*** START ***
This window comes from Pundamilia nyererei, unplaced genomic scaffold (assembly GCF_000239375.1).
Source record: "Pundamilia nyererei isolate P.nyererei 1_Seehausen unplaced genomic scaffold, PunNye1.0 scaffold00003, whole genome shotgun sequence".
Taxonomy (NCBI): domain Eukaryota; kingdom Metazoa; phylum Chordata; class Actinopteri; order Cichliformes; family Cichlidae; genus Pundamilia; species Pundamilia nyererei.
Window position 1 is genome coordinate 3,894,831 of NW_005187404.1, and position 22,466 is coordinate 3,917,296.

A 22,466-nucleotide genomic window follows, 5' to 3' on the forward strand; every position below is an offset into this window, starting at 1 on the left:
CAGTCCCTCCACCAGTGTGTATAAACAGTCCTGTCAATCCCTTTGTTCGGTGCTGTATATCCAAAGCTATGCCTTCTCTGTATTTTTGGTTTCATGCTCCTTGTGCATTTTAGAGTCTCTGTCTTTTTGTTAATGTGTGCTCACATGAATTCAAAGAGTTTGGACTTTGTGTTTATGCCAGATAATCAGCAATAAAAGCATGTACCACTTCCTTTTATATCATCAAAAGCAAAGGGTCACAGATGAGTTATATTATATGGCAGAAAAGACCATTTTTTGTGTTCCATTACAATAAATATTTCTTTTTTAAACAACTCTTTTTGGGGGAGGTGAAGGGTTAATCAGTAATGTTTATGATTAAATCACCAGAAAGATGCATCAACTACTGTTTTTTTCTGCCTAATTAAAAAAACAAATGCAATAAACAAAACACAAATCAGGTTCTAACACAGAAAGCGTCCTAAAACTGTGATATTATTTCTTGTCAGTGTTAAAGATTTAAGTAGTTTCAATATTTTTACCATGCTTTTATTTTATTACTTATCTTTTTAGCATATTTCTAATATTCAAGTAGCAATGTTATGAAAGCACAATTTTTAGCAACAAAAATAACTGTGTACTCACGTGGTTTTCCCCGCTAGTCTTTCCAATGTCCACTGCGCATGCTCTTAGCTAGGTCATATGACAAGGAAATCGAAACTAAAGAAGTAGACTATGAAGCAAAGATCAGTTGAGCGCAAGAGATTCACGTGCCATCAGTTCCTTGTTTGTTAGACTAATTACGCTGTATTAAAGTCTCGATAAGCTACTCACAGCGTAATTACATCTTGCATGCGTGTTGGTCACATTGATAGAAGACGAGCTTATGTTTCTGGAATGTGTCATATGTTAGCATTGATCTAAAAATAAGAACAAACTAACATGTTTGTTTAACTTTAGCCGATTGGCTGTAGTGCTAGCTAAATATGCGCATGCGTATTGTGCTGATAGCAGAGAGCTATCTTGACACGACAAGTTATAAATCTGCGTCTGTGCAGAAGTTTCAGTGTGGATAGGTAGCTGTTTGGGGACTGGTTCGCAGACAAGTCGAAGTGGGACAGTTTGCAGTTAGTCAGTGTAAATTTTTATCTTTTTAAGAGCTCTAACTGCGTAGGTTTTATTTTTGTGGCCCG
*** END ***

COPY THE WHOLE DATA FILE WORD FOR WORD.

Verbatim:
This window comes from Pundamilia nyererei, unplaced genomic scaffold (assembly GCF_000239375.1).
Source record: "Pundamilia nyererei isolate P.nyererei 1_Seehausen unplaced genomic scaffold, PunNye1.0 scaffold00003, whole genome shotgun sequence".
Taxonomy (NCBI): domain Eukaryota; kingdom Metazoa; phylum Chordata; class Actinopteri; order Cichliformes; family Cichlidae; genus Pundamilia; species Pundamilia nyererei.
Window position 1 is genome coordinate 3,894,831 of NW_005187404.1, and position 22,466 is coordinate 3,917,296.

A 22,466-nucleotide genomic window follows, 5' to 3' on the forward strand; every position below is an offset into this window, starting at 1 on the left:
CAGTCCCTCCACCAGTGTGTATAAACAGTCCTGTCAATCCCTTTGTTCGGTGCTGTATATCCAAAGCTATGCCTTCTCTGTATTTTTGGTTTCATGCTCCTTGTGCATTTTAGAGTCTCTGTCTTTTTGTTAATGTGTGCTCACATGAATTCAAAGAGTTTGGACTTTGTGTTTATGCCAGATAATCAGCAATAAAAGCATGTACCACTTCCTTTTATATCATCAAAAGCAAAGGGTCACAGATGAGTTATATTATATGGCAGAAAAGACCATTTTTTGTGTTCCATTACAATAAATATTTCTTTTTTAAACAACTCTTTTTGGGGGAGGTGAAGGGTTAATCAGTAATGTTTATGATTAAATCACCAGAAAGATGCATCAACTACTGTTTTTTTCTGCCTAATTAAAAAAACAAATGCAATAAACAAAACACAAATCAGGTTCTAACACAGAAAGCGTCCTAAAACTGTGATATTATTTCTTGTCAGTGTTAAAGATTTAAGTAGTTTCAATATTTTTACCATGCTTTTATTTTATTACTTATCTTTTTAGCATATTTCTAATATTCAAGTAGCAATGTTATGAAAGCACAATTTTTAGCAACAAAAATAACTGTGTACTCACGTGGTTTTCCCCGCTAGTCTTTCCAATGTCCACTGCGCATGCTCTTAGCTAGGTCATATGACAAGGAAATCGAAACTAAAGAAGTAGACTATGAAGCAAAGATCAGTTGAGCGCAAGAGATTCACGTGCCATCAGTTCCTTGTTTGTTAGACTAATTACGCTGTATTAAAGTCTCGATAAGCTACTCACAGCGTAATTACATCTTGCATGCGTGTTGGTCACATTGATAGAAGACGAGCTTATGTTTCTGGAATGTGTCATATGTTAGCATTGATCTAAAAATAAGAACAAACTAACATGTTTGTTTAACTTTAGCCGATTGGCTGTAGTGCTAGCTAAATATGCGCATGCGTATTGTGCTGATAGCAGAGAGCTATCTTGACACGACAAGTTATAAATCTGCGTCTGTGCAGAAGTTTCAGTGTGGATAGGTAGCTGTTTGGGGACTGGTTCGCAGACAAGTCGAAGTGGGACAGTTTGCAGTTAGTCAGTGTAAATTTTTATCTTTTTAAGAGCTCTAACTGCGTAGGTTTTATTTTTGTGGCCCG